Field Report: Airtools 6100
Nov 1, 2005 12:00 PM, By Robin Cross
At KCUR we produce two one-hour live call-in talk shows every weekday. When I started in January 2004, I was surprised to find that they operated with no profanity delay. I immediately suggested that we purchase and install one. Because we are an NPR station and had operated for nearly 20 years with no delay, it was thought that we weren’t in real danger. Then the famous Superbowl half-time show occurred and people realized that the FCC fines could put a serious dent in our budget. Then my suggestion was taken seriously. We tried a software-based option. It worked OK, but was problematic in that it depended heavily on the stability of the PC hardware. We started looking for alternatives. There were two products available that met our requirements. We needed to keep our air chain all digital. We selected the Airtools 6100.
It is a 1RU device with an IEC ac cord. There is no wall-wart.
The front panel interface is easy and I would say almost intuitive. The alphanumeric and bar graph display works with three buttons and a knob. The three buttons are labeled Previous, Next and Home. These navigate through the circular, single-level menu. When the Home button is pressed this display reverts to a bar graph of the audio passing through the unit. The knob selects the various choices for each menu entry. There is a numeric display of the delay time. In addition, on the front panel are the familiar switches for Exit, Start, Cough and Dump. When any of these functions are engaged on the front panel or remotely via the DB-25 remote control and indicators connector, the appropriate switch flashes. A bypass switch is the last switch on the front panel. This is a mechanical bypass relay in case of disaster.
Performance at a glance 24-bit audio
As many as 40 seconds of delay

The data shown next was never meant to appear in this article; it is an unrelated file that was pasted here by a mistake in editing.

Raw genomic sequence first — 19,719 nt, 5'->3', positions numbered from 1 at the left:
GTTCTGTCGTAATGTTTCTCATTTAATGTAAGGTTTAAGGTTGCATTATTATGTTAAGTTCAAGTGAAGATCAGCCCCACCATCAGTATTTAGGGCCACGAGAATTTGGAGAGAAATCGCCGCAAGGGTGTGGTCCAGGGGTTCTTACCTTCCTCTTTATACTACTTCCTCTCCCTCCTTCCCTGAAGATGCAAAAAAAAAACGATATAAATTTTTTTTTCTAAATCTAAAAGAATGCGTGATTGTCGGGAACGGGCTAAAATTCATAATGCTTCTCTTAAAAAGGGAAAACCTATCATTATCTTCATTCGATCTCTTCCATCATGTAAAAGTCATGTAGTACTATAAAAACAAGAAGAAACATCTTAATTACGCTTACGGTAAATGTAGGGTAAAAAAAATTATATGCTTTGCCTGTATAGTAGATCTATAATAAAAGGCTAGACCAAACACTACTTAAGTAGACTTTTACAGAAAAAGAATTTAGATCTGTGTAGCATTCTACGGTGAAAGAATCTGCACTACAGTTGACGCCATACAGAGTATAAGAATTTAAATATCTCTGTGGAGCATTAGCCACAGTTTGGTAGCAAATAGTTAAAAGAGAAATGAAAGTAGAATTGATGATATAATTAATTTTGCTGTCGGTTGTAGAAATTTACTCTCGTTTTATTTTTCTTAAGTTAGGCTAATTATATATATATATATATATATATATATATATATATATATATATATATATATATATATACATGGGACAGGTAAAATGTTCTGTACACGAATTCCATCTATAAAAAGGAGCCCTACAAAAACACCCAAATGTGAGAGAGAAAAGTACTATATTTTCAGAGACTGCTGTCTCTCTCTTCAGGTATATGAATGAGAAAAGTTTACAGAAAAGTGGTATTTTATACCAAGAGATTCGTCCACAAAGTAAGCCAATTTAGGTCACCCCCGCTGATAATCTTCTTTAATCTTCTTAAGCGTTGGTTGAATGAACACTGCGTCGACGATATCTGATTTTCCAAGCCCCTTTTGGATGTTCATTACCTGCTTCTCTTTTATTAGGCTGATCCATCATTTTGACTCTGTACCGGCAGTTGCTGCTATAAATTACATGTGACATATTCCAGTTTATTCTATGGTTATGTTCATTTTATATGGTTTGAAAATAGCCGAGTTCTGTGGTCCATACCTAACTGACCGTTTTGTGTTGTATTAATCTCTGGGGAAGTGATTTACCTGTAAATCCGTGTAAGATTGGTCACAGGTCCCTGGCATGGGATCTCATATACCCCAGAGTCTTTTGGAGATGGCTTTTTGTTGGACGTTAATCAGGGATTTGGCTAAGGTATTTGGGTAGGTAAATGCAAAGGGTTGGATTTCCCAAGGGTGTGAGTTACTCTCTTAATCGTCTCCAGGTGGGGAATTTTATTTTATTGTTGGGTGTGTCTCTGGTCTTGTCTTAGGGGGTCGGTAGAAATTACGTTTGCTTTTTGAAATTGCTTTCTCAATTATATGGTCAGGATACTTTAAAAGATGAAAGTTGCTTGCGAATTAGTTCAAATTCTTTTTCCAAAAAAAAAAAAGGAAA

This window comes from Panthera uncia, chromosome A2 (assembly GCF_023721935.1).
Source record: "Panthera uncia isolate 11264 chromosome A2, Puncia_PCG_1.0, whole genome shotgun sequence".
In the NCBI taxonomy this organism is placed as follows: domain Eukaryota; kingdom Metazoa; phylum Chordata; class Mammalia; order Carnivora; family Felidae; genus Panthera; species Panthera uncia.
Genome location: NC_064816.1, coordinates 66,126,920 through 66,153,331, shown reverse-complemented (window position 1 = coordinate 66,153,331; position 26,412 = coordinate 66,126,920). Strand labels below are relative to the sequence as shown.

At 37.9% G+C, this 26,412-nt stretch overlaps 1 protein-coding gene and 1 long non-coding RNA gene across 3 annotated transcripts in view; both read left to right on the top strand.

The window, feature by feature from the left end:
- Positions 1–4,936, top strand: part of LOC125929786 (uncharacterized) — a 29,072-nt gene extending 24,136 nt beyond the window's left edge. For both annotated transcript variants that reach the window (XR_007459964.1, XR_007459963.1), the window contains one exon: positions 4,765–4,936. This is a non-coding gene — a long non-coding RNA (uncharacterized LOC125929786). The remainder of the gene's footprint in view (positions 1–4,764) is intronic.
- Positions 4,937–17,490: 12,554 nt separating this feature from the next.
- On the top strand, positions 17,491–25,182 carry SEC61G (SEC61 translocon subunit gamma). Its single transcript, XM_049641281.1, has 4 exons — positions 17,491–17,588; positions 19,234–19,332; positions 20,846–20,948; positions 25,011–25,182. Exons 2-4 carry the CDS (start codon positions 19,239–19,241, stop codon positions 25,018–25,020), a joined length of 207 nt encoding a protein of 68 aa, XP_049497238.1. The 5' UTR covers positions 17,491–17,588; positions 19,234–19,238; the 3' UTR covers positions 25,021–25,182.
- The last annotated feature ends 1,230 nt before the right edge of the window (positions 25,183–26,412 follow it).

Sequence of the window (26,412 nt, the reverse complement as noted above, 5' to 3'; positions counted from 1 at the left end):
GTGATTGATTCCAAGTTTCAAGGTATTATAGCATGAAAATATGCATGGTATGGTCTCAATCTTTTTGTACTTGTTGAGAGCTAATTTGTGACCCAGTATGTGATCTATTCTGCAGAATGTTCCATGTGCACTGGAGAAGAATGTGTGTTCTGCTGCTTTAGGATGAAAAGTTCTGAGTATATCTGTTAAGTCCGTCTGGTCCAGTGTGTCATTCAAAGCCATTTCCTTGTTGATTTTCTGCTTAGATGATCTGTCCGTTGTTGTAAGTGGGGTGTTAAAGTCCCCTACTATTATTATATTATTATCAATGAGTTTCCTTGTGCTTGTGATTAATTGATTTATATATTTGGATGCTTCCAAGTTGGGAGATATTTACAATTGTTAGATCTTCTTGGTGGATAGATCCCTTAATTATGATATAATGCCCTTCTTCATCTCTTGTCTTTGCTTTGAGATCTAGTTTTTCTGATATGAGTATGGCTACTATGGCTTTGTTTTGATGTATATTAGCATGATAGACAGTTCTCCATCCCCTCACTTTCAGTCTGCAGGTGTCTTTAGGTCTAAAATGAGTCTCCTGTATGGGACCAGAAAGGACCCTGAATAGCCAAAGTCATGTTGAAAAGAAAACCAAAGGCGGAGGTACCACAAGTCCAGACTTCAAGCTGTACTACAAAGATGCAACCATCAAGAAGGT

User-selectable delay algorithms
Automation control interface
AES3 and analog I/O
The rear panel is a busy place because of the 1RU form factor. Three TC89 time code BNC connectors, a DB-9 RS-232, an RS-485, the previously mentioned remote control and indicators DB-25, an automation DB-25, a BNC word cock in connector and six XLR connectors for stereo audio in and out and AES3 in and out are all on the rear panel.
The 6100 was easy to install and interface with our Enco DAD system. Contact closures from the DAD wired directly to the remote control and indicators connector. This allows the delay to be entered on a time basis programmed by the DAD system. We enter the delay 10 minutes before the talk show starts. This allows the algorithm to have a full six-seconds delay by the time the show starts. The 6100 can be set for any delay from zero to 40 seconds in 0.1 second increments. We selected the Gap Detect and Catch Up algorithm, which for our format was the most seamless. The choices are Gap Detect, Gap Detect and Catch Up, Continuous, and Pitch Shift. The best way to select the algorithm is in the air chain. We used the AES3 inputs and outputs but also wired the analog input as a backup.
There are four user programmable SPDT form C relay contacts available. For complete control, there is a description of the functions available, protocols and syntax in Appendix D of the users guide. Because this has an embedded processor this is one powerful unit.
ParameterSettingInput Sourceanalog or AES/EBU Nominal Input Level-10dBu, +0dBu, +4dBu, +8dBu Nominal Output Level-10dBu, +0dBu, +4dBu, +8dBu Digital Input Syncinternal 48Hz, word clock, AES/EBU Delay Time0.0 to 40.0 seconds (in 0.1 second increments) Dump Lengthfifth, fourth, third, half, whole Algorithmgap detect, gap detect and catch up, continuous, pitch shift Delay Ratio10:1 to 40:1 * Bar Graph Modepre-delay, post-delay Automation Trim�300ms from Early to Late in 30ms increments Rear Serial PortRS-232 (DB-9) or RS-485 (3-pin euro) Serial Port Baud9600, 19200, 38400 Unit Number ID1 through 255 *- ratio controls the balance of delay build/exit speed vs. overall audio quality
Things that must be said
This is a professional unit and it has XLR type balanced connectors. It can be wired and the levels set for unbalanced wiring. It also uses AES3 connections. There is no provision for S/PDIF digital audio. The input source must be selected but the AES3 and analog outputs are always active. We used the analog output as the source to drive our mono analog line that backs up our T1.
With all the setup and connections, I cannot imagine a situation where it could not be configured. At KCUR it was easy to install and configure. Earlier versions of the firmware had some problems, but the latest version seems to be bug free.
There is an additional use for the unit. It can be used as the audio delay for HD Radio for the air chain. Because the delay can be set in 0.1 second increments, the delay can be precisely timed for the required HD Radio delay. This eliminates the need to route the AES3 audio through the HD Radio exciter.
We view this device as insurance. We hope that we never need to use it but we know that it is there when we need it.
Cross is the chief engineer of KCUR-FM, Kansas City.
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